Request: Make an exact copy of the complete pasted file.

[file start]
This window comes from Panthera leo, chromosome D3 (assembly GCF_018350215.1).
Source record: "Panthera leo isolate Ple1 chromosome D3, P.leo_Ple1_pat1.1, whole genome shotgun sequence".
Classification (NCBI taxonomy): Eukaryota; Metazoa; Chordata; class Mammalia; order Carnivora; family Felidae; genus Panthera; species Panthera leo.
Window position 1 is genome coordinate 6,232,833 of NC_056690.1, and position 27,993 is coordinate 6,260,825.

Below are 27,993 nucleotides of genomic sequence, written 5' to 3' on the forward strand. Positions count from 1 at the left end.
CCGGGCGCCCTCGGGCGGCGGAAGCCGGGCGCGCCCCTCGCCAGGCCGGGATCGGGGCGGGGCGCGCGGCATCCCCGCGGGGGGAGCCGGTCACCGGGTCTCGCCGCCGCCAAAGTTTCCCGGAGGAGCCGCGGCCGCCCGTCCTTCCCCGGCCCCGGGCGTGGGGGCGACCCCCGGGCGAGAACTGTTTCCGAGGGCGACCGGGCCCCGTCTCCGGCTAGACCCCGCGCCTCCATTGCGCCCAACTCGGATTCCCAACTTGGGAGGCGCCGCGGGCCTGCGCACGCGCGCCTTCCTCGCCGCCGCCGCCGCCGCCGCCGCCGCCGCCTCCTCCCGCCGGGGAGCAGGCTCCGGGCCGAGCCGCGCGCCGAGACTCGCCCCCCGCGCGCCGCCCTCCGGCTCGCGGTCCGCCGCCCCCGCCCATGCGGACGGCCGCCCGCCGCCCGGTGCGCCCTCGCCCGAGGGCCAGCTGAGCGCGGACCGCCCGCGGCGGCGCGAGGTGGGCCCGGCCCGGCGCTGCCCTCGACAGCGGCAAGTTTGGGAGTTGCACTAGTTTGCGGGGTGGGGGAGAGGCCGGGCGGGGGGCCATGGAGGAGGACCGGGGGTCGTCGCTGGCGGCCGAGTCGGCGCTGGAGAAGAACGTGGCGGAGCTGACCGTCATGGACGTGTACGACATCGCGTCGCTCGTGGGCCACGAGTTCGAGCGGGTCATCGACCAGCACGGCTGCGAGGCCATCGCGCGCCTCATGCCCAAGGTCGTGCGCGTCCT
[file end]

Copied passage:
This window comes from Panthera leo, chromosome D3 (assembly GCF_018350215.1).
Source record: "Panthera leo isolate Ple1 chromosome D3, P.leo_Ple1_pat1.1, whole genome shotgun sequence".
Classification (NCBI taxonomy): Eukaryota; Metazoa; Chordata; class Mammalia; order Carnivora; family Felidae; genus Panthera; species Panthera leo.
Window position 1 is genome coordinate 6,232,833 of NC_056690.1, and position 27,993 is coordinate 6,260,825.

Below are 27,993 nucleotides of genomic sequence, written 5' to 3' on the forward strand. Positions count from 1 at the left end.
CCGGGCGCCCTCGGGCGGCGGAAGCCGGGCGCGCCCCTCGCCAGGCCGGGATCGGGGCGGGGCGCGCGGCATCCCCGCGGGGGGAGCCGGTCACCGGGTCTCGCCGCCGCCAAAGTTTCCCGGAGGAGCCGCGGCCGCCCGTCCTTCCCCGGCCCCGGGCGTGGGGGCGACCCCCGGGCGAGAACTGTTTCCGAGGGCGACCGGGCCCCGTCTCCGGCTAGACCCCGCGCCTCCATTGCGCCCAACTCGGATTCCCAACTTGGGAGGCGCCGCGGGCCTGCGCACGCGCGCCTTCCTCGCCGCCGCCGCCGCCGCCGCCGCCGCCGCCTCCTCCCGCCGGGGAGCAGGCTCCGGGCCGAGCCGCGCGCCGAGACTCGCCCCCCGCGCGCCGCCCTCCGGCTCGCGGTCCGCCGCCCCCGCCCATGCGGACGGCCGCCCGCCGCCCGGTGCGCCCTCGCCCGAGGGCCAGCTGAGCGCGGACCGCCCGCGGCGGCGCGAGGTGGGCCCGGCCCGGCGCTGCCCTCGACAGCGGCAAGTTTGGGAGTTGCACTAGTTTGCGGGGTGGGGGAGAGGCCGGGCGGGGGGCCATGGAGGAGGACCGGGGGTCGTCGCTGGCGGCCGAGTCGGCGCTGGAGAAGAACGTGGCGGAGCTGACCGTCATGGACGTGTACGACATCGCGTCGCTCGTGGGCCACGAGTTCGAGCGGGTCATCGACCAGCACGGCTGCGAGGCCATCGCGCGCCTCATGCCCAAGGTCGTGCGCGTCCT